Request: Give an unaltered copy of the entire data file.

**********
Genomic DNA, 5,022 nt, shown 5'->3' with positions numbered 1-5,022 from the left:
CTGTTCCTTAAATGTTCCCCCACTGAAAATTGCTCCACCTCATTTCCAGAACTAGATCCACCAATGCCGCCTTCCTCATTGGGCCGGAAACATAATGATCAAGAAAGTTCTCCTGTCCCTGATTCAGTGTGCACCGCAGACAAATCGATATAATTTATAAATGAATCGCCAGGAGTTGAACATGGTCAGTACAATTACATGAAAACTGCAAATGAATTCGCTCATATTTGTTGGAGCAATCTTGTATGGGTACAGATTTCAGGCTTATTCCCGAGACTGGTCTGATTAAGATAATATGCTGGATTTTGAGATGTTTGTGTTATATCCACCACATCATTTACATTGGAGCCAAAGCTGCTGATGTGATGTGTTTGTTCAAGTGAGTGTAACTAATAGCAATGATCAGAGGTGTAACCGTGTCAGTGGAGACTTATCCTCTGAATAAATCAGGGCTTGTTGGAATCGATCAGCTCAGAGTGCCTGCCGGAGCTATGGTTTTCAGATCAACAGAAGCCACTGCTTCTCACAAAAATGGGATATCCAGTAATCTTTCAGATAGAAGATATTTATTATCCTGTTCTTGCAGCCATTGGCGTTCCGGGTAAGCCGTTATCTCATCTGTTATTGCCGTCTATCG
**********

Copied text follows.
Genomic DNA, 5,022 nt, shown 5'->3' with positions numbered 1-5,022 from the left:
CTGTTCCTTAAATGTTCCCCCACTGAAAATTGCTCCACCTCATTTCCAGAACTAGATCCACCAATGCCGCCTTCCTCATTGGGCCGGAAACATAATGATCAAGAAAGTTCTCCTGTCCCTGATTCAGTGTGCACCGCAGACAAATCGATATAATTTATAAATGAATCGCCAGGAGTTGAACATGGTCAGTACAATTACATGAAAACTGCAAATGAATTCGCTCATATTTGTTGGAGCAATCTTGTATGGGTACAGATTTCAGGCTTATTCCCGAGACTGGTCTGATTAAGATAATATGCTGGATTTTGAGATGTTTGTGTTATATCCACCACATCATTTACATTGGAGCCAAAGCTGCTGATGTGATGTGTTTGTTCAAGTGAGTGTAACTAATAGCAATGATCAGAGGTGTAACCGTGTCAGTGGAGACTTATCCTCTGAATAAATCAGGGCTTGTTGGAATCGATCAGCTCAGAGTGCCTGCCGGAGCTATGGTTTTCAGATCAACAGAAGCCACTGCTTCTCACAAAAATGGGATATCCAGTAATCTTTCAGATAGAAGATATTTATTATCCTGTTCTTGCAGCCATTGGCGTTCCGGGTAAGCCGTTATCTCATCTGTTATTGCCGTCTATCG